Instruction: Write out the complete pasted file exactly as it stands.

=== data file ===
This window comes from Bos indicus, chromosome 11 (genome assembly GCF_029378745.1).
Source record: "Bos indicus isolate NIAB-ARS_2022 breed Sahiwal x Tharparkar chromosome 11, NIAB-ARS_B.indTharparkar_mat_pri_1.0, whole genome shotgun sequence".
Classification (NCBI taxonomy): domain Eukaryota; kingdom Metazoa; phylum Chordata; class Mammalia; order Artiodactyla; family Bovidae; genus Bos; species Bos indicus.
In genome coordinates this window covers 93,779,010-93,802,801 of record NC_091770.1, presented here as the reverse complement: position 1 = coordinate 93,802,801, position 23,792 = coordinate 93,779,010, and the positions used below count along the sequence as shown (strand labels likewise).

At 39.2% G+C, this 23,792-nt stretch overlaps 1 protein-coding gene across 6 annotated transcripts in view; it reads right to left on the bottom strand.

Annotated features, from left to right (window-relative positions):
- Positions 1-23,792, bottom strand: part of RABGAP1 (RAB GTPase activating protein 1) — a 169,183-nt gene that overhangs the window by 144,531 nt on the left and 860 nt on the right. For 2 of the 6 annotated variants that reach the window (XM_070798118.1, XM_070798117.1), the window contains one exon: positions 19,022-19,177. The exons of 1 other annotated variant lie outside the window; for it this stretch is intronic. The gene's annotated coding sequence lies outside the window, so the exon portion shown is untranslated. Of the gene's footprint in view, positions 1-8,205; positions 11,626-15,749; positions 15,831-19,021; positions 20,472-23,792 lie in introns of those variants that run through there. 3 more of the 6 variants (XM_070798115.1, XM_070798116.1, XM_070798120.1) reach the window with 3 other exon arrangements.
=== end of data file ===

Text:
This window comes from Bos indicus, chromosome 11 (genome assembly GCF_029378745.1).
Source record: "Bos indicus isolate NIAB-ARS_2022 breed Sahiwal x Tharparkar chromosome 11, NIAB-ARS_B.indTharparkar_mat_pri_1.0, whole genome shotgun sequence".
Classification (NCBI taxonomy): domain Eukaryota; kingdom Metazoa; phylum Chordata; class Mammalia; order Artiodactyla; family Bovidae; genus Bos; species Bos indicus.
In genome coordinates this window covers 93,779,010-93,802,801 of record NC_091770.1, presented here as the reverse complement: position 1 = coordinate 93,802,801, position 23,792 = coordinate 93,779,010, and the positions used below count along the sequence as shown (strand labels likewise).

At 39.2% G+C, this 23,792-nt stretch overlaps 1 protein-coding gene across 6 annotated transcripts in view; it reads right to left on the bottom strand.

Annotated features, from left to right (window-relative positions):
- Positions 1-23,792, bottom strand: part of RABGAP1 (RAB GTPase activating protein 1) — a 169,183-nt gene that overhangs the window by 144,531 nt on the left and 860 nt on the right. For 2 of the 6 annotated variants that reach the window (XM_070798118.1, XM_070798117.1), the window contains one exon: positions 19,022-19,177. The exons of 1 other annotated variant lie outside the window; for it this stretch is intronic. The gene's annotated coding sequence lies outside the window, so the exon portion shown is untranslated. Of the gene's footprint in view, positions 1-8,205; positions 11,626-15,749; positions 15,831-19,021; positions 20,472-23,792 lie in introns of those variants that run through there. 3 more of the 6 variants (XM_070798115.1, XM_070798116.1, XM_070798120.1) reach the window with 3 other exon arrangements.